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STUDY: MODERN AG GOOD FOR THE ENVIRONMENT
National Corn Growers Association reports:

A new peer-reviewed study from Stanford University, demonstrating how modern agriculture has slowed the pace of global warming, comes as no surprise to the National Corn Growers Association, which has helped track and report progress on environmental sustainability in corn farming.

"We have long known our growers are committed to their work in a sustainable fashion, doing more with less, and this is welcome evidence of it," said NCGA president Darrin Ihnen, a South Dakota farmer. "So many of our farms are multigenerational, and we honor the value of preserving our farms for future generations. Our work in promoting modern agriculture helps reduce impacts while growing more corn per acre."

The research, led by two scientists from Stanford University, found that high-yield agriculture has prevented large amounts of greenhouse gases from entering the atmosphere, the equivalent of 590 billion metric tons of carbon dioxide. A Stanford news release stated that, if not for increased yields, additional greenhouse gas emissions from clearing land for farming would have been equal to as much as a third of the world's total output of greenhouse gases since the dawn of the Industrial Revolution in 1850.

Click here for more information on the Stanford study, which will be published online soon by the Proceedings of the National Academy of Sciences.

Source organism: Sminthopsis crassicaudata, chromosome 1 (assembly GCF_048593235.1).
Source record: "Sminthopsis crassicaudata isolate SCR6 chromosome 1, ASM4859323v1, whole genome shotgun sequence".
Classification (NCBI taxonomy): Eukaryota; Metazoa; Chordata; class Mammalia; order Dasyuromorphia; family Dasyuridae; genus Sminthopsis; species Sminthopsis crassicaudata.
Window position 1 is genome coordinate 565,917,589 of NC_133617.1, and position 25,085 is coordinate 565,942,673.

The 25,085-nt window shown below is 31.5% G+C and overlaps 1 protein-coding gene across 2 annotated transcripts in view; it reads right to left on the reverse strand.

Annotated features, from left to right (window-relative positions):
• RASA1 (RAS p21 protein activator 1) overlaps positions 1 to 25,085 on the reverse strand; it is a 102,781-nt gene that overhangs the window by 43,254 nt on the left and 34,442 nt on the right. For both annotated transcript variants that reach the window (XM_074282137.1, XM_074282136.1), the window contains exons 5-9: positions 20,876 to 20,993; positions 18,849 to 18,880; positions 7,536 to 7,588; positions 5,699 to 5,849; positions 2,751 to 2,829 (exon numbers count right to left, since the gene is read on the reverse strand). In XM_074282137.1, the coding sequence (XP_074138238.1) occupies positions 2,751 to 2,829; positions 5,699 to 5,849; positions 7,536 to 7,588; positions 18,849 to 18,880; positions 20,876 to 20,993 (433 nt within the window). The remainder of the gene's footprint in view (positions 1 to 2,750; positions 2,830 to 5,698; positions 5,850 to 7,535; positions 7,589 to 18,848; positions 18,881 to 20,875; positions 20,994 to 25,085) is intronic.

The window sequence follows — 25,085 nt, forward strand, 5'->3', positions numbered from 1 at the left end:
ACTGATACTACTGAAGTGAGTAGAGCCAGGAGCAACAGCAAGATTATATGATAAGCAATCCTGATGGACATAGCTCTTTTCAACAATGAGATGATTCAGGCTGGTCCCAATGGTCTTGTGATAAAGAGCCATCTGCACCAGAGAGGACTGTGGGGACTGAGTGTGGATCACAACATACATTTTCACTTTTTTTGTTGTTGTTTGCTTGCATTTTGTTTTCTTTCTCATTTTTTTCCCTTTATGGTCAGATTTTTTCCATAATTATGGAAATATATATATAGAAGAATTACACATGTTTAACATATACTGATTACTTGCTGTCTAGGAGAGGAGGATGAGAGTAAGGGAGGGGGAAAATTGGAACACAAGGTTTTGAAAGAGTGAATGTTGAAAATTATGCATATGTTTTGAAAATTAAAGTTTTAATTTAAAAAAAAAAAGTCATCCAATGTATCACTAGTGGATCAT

NCGA is an active participant in the Field to Market Keystone Alliance on Sustainable Agriculture, which brings together a diverse group of grower organizations, agribusinesses, food companies, conservation groups, universities, and agency partners to focus on defining and measuring the sustainability of food and fiber production.

In its 2009 report, Field to Market tracked progress according to five sustainability measures, and found that overall efficiency of resources has improved over the past decade due to gains in productivity. When it comes to corn production, the following progress was reported between 1987 and 2007:

* Corn's productivity gains have allowed for a 37 percent reduction in the land needed to produce one bushel.

* When combined with productivity advances, soil loss per bushel of corn produced has decreased by 69 percent.

* Irrigation efficiency per bushel has seen a with a decrease of 27 percent.

* Factoring in improved yields, the energy used to produce a bushel or unit of corn has decreased by 37 percent.

* Corn has seen a 30 percent decrease in emissions per bushel.

Click here for more information on Field to Market.


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